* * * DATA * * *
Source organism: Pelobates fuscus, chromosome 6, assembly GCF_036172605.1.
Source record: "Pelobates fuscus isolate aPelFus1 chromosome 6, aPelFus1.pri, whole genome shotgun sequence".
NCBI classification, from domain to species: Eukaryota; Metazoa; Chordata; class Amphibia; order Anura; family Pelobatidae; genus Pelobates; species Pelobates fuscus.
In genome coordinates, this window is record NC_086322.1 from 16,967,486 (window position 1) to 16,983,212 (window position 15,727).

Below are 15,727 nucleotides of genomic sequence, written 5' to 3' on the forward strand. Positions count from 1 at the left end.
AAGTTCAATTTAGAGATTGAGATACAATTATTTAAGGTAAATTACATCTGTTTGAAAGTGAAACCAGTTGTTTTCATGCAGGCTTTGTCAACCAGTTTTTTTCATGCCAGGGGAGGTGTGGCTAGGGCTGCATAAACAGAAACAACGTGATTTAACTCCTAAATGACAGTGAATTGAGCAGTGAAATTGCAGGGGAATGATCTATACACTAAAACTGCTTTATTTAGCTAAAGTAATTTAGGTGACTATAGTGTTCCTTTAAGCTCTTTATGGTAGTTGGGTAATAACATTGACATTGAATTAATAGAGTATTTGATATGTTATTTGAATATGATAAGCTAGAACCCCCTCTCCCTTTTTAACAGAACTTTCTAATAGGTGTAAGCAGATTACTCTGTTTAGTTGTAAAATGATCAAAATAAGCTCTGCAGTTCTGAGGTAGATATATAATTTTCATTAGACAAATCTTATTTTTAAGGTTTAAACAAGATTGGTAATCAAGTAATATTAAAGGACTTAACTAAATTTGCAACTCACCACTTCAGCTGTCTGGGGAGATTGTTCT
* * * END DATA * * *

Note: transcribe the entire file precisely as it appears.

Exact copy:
Source organism: Pelobates fuscus, chromosome 6, assembly GCF_036172605.1.
Source record: "Pelobates fuscus isolate aPelFus1 chromosome 6, aPelFus1.pri, whole genome shotgun sequence".
NCBI classification, from domain to species: Eukaryota; Metazoa; Chordata; class Amphibia; order Anura; family Pelobatidae; genus Pelobates; species Pelobates fuscus.
In genome coordinates, this window is record NC_086322.1 from 16,967,486 (window position 1) to 16,983,212 (window position 15,727).

Below are 15,727 nucleotides of genomic sequence, written 5' to 3' on the forward strand. Positions count from 1 at the left end.
AAGTTCAATTTAGAGATTGAGATACAATTATTTAAGGTAAATTACATCTGTTTGAAAGTGAAACCAGTTGTTTTCATGCAGGCTTTGTCAACCAGTTTTTTTCATGCCAGGGGAGGTGTGGCTAGGGCTGCATAAACAGAAACAACGTGATTTAACTCCTAAATGACAGTGAATTGAGCAGTGAAATTGCAGGGGAATGATCTATACACTAAAACTGCTTTATTTAGCTAAAGTAATTTAGGTGACTATAGTGTTCCTTTAAGCTCTTTATGGTAGTTGGGTAATAACATTGACATTGAATTAATAGAGTATTTGATATGTTATTTGAATATGATAAGCTAGAACCCCCTCTCCCTTTTTAACAGAACTTTCTAATAGGTGTAAGCAGATTACTCTGTTTAGTTGTAAAATGATCAAAATAAGCTCTGCAGTTCTGAGGTAGATATATAATTTTCATTAGACAAATCTTATTTTTAAGGTTTAAACAAGATTGGTAATCAAGTAATATTAAAGGACTTAACTAAATTTGCAACTCACCACTTCAGCTGTCTGGGGAGATTGTTCT